Typically there is a foam core, wrapped with cotton, in a heavy cotton fabric envelope. When cleaning, you should avoid getting a futon too wet, as it takes forever, or possibly longer, to dry completely. A moist futon is a bad thing, as warm, moist, dark areas tend to grown things (like fungus and mildew) that we don’t normally want to sleep with. Stains should be removed with as little water as possible, and usually blotting with a damp rag will remove most surface stains.
Futons should be rolled up every couple of months, and allowed to stay rolled up tight for an entire day, if possible. Turning them frequently will also lengthen their useful life significantly.
Sweet dreams

How to clean Bed mattresses,Futon mattresses & box springs

Bed mattresses

Would you crawl into bed with a bunch of bugs? No? Well you do. Every single night. They are called dust mites, and they are everywhere. They thrive on dead skin, your dead skin. Yum. Yum. If you aren’t completely disgusted by now, check out our article on Dust Mites, to find out why they contribute to allergy problems.

In addition to these dust mites, their feces, and all that dead skin they are waiting to munch on, your bed also collects dust, lint, hairs, and other assorted debris that is floating around our homes.

Regular cleaning of your bed mattress, and the bed sheets keeps these potential allergens in check. It also will increase the life span of your sleeping habitat.

The bed mattress should be flipped over a couple times per year. It is a great idea to co-ordinate it with changing your clocks to and from day light savings time, or on Independence Day and New Years Eve, if you don’t have much of a life outside your home.

The first time flip it over side for side, and the next time flip it over end for end (A note left between the mattress can remind you which way it is suppose to be flipped). This equalizes the wear of the mattress, and minimizes peaks and valleys. It is also a good plan on “flipping day” to vacuum the entire bed mattress and box spring. If you use a plastic mattress cover, wipe it down after vacuuming with a disinfectant.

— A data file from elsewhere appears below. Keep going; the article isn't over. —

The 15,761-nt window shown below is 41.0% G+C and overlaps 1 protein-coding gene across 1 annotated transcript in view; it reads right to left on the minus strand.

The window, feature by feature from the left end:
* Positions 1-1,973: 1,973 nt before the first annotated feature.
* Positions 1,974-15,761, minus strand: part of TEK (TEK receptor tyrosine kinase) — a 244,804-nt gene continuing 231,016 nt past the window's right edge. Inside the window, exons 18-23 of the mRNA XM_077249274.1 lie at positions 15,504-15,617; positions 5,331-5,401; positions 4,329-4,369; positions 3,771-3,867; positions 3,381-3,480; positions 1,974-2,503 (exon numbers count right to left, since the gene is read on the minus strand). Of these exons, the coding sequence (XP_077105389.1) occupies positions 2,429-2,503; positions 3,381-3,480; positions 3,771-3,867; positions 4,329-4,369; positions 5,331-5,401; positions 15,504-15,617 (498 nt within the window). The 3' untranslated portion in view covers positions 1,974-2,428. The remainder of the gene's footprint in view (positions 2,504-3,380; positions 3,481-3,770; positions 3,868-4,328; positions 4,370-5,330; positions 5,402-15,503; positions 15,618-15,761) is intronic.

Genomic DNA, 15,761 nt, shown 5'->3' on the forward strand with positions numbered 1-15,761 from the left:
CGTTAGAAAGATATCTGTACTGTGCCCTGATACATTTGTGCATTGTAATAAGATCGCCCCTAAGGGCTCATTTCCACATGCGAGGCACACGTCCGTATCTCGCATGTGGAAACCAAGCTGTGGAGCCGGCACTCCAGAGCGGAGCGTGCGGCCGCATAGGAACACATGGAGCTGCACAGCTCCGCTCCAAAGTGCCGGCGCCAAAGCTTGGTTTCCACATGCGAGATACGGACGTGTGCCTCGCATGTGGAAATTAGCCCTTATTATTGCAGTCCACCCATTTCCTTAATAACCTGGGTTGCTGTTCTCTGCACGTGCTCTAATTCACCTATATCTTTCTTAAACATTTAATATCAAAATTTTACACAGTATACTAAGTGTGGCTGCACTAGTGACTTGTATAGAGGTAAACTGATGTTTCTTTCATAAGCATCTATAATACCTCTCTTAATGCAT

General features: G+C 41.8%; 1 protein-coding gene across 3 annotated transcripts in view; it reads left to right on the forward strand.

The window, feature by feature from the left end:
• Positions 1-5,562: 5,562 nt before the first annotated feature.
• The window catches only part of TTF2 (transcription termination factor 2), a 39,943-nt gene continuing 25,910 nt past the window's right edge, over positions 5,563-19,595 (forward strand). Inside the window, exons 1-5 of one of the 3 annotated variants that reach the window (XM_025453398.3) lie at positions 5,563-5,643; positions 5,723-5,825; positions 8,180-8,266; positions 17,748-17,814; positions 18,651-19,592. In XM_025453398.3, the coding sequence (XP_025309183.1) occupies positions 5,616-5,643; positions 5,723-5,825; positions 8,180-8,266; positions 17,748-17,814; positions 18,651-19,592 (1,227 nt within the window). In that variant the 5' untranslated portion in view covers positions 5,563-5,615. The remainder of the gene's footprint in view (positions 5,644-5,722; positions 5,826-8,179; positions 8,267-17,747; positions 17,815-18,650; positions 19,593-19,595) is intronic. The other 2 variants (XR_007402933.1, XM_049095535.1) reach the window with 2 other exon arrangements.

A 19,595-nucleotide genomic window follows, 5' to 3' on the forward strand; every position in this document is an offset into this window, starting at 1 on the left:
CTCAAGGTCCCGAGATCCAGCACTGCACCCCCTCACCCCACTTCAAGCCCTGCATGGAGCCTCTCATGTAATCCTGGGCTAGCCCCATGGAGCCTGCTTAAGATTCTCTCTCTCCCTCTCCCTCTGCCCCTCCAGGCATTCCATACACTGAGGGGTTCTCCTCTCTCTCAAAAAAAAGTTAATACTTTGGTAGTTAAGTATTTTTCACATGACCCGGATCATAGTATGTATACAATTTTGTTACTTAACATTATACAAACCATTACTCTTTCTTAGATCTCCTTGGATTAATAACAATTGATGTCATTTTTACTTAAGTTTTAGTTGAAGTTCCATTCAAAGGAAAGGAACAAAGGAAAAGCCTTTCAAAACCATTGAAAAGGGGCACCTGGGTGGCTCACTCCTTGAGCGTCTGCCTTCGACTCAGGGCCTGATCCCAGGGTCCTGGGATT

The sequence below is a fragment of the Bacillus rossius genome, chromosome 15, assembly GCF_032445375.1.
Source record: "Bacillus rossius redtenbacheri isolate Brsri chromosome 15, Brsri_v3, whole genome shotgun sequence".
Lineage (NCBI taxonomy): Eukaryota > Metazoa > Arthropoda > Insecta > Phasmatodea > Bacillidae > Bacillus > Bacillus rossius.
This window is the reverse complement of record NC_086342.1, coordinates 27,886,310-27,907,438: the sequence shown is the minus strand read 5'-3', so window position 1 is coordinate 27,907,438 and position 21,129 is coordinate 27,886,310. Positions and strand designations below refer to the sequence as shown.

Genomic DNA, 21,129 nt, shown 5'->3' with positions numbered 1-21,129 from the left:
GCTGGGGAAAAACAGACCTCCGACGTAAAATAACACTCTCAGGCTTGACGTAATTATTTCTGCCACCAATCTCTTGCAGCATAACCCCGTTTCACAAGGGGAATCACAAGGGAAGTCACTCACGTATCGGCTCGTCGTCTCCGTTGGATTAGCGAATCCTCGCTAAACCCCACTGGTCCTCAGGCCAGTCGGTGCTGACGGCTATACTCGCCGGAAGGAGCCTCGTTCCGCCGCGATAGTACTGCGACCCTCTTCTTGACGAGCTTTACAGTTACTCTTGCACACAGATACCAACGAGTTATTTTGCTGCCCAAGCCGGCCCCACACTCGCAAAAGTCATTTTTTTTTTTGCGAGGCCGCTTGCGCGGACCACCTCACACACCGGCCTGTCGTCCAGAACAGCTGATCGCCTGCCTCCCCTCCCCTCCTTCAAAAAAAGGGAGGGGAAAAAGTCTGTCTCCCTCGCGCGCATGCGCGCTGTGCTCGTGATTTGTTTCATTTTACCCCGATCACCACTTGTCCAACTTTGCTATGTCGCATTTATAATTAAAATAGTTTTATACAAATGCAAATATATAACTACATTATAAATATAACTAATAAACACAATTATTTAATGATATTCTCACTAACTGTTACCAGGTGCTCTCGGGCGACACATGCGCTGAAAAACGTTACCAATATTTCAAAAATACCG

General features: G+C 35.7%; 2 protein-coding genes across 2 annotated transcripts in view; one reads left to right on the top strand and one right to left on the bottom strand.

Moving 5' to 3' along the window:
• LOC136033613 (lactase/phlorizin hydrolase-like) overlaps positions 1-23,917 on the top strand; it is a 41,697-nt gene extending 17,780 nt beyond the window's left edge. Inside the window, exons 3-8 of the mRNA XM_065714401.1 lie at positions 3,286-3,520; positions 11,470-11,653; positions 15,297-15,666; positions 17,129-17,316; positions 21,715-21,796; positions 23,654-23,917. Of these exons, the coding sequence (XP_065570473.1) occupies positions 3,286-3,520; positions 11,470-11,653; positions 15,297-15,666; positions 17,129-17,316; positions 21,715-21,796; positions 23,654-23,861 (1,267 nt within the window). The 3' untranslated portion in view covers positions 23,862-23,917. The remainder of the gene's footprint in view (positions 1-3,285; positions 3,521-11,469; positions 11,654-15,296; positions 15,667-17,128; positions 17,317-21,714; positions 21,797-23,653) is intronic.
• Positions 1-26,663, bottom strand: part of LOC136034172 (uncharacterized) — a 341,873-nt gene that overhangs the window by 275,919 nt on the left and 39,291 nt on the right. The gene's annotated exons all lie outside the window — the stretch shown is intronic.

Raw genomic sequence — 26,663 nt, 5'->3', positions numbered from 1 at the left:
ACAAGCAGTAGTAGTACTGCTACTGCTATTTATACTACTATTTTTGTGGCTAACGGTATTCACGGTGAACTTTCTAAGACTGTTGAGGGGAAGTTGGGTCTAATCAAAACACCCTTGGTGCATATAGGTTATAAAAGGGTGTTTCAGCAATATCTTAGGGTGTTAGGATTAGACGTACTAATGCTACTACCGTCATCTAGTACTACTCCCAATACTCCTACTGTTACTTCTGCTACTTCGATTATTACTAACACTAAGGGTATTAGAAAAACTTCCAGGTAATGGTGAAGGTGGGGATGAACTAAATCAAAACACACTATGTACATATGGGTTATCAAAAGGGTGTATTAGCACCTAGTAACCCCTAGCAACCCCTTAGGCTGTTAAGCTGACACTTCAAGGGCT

Plastic covers are a must for young children who might have a periodic bed wetting accident. If you don’t have a cover when one of these accidents happens, check out the tip in our data base on cleaning urine from a mattress.

Futon mattresses

Although thought to be owned only by starving college students, there are those of us who have grown to love our futons. Like mattresses there are dozens of different firmness levels, and methods of construction depending on the manufacturer.

Typically there is a foam core, wrapped with cotton, in a heavy cotton fabric envelope. When cleaning, you should avoid getting a futon too wet, as it takes forever, or possibly longer, to dry completely. A moist futon is a bad thing, as warm, moist, dark areas tend to grown things (like fungus and mildew) that we don’t normally want to sleep with. Stains should be removed with as little water as possible, and usually blotting with a damp rag will remove most surface stains.